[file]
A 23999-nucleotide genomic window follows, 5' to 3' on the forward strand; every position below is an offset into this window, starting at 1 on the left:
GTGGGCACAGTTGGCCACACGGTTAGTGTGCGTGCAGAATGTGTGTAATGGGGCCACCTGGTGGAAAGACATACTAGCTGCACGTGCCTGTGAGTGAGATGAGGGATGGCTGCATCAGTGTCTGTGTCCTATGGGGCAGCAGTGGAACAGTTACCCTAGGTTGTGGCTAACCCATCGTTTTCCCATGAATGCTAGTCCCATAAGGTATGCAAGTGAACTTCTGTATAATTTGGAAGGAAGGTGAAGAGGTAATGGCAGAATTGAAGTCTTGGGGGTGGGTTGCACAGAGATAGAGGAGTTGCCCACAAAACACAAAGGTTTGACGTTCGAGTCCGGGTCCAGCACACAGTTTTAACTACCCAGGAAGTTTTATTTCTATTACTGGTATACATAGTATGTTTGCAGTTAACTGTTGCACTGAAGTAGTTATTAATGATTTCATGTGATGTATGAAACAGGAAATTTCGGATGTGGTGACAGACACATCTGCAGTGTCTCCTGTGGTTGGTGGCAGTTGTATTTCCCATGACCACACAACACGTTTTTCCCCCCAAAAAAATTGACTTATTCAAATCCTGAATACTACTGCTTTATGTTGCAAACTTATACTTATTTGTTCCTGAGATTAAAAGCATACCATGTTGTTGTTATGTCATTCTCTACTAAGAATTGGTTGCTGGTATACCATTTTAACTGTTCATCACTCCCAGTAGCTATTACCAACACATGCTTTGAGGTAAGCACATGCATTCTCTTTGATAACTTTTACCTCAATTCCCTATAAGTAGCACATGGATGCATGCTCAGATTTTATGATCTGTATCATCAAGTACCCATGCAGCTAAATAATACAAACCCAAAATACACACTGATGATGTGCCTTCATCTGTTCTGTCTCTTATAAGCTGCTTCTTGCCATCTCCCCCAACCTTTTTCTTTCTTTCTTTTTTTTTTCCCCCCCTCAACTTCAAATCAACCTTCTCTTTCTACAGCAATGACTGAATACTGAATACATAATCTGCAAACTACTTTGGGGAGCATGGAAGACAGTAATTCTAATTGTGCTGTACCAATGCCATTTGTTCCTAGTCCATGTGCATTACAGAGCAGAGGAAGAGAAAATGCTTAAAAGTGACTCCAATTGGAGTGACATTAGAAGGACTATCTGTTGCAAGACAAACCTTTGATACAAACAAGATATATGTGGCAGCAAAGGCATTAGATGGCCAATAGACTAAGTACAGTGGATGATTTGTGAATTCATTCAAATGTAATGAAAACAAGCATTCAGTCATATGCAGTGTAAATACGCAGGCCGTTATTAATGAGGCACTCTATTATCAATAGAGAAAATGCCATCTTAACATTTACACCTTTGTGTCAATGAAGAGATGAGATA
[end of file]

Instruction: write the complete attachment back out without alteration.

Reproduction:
A 23999-nucleotide genomic window follows, 5' to 3' on the forward strand; every position below is an offset into this window, starting at 1 on the left:
GTGGGCACAGTTGGCCACACGGTTAGTGTGCGTGCAGAATGTGTGTAATGGGGCCACCTGGTGGAAAGACATACTAGCTGCACGTGCCTGTGAGTGAGATGAGGGATGGCTGCATCAGTGTCTGTGTCCTATGGGGCAGCAGTGGAACAGTTACCCTAGGTTGTGGCTAACCCATCGTTTTCCCATGAATGCTAGTCCCATAAGGTATGCAAGTGAACTTCTGTATAATTTGGAAGGAAGGTGAAGAGGTAATGGCAGAATTGAAGTCTTGGGGGTGGGTTGCACAGAGATAGAGGAGTTGCCCACAAAACACAAAGGTTTGACGTTCGAGTCCGGGTCCAGCACACAGTTTTAACTACCCAGGAAGTTTTATTTCTATTACTGGTATACATAGTATGTTTGCAGTTAACTGTTGCACTGAAGTAGTTATTAATGATTTCATGTGATGTATGAAACAGGAAATTTCGGATGTGGTGACAGACACATCTGCAGTGTCTCCTGTGGTTGGTGGCAGTTGTATTTCCCATGACCACACAACACGTTTTTCCCCCCAAAAAAATTGACTTATTCAAATCCTGAATACTACTGCTTTATGTTGCAAACTTATACTTATTTGTTCCTGAGATTAAAAGCATACCATGTTGTTGTTATGTCATTCTCTACTAAGAATTGGTTGCTGGTATACCATTTTAACTGTTCATCACTCCCAGTAGCTATTACCAACACATGCTTTGAGGTAAGCACATGCATTCTCTTTGATAACTTTTACCTCAATTCCCTATAAGTAGCACATGGATGCATGCTCAGATTTTATGATCTGTATCATCAAGTACCCATGCAGCTAAATAATACAAACCCAAAATACACACTGATGATGTGCCTTCATCTGTTCTGTCTCTTATAAGCTGCTTCTTGCCATCTCCCCCAACCTTTTTCTTTCTTTCTTTTTTTTTTCCCCCCCTCAACTTCAAATCAACCTTCTCTTTCTACAGCAATGACTGAATACTGAATACATAATCTGCAAACTACTTTGGGGAGCATGGAAGACAGTAATTCTAATTGTGCTGTACCAATGCCATTTGTTCCTAGTCCATGTGCATTACAGAGCAGAGGAAGAGAAAATGCTTAAAAGTGACTCCAATTGGAGTGACATTAGAAGGACTATCTGTTGCAAGACAAACCTTTGATACAAACAAGATATATGTGGCAGCAAAGGCATTAGATGGCCAATAGACTAAGTACAGTGGATGATTTGTGAATTCATTCAAATGTAATGAAAACAAGCATTCAGTCATATGCAGTGTAAATACGCAGGCCGTTATTAATGAGGCACTCTATTATCAATAGAGAAAATGCCATCTTAACATTTACACCTTTGTGTCAATGAAGAGATGAGATA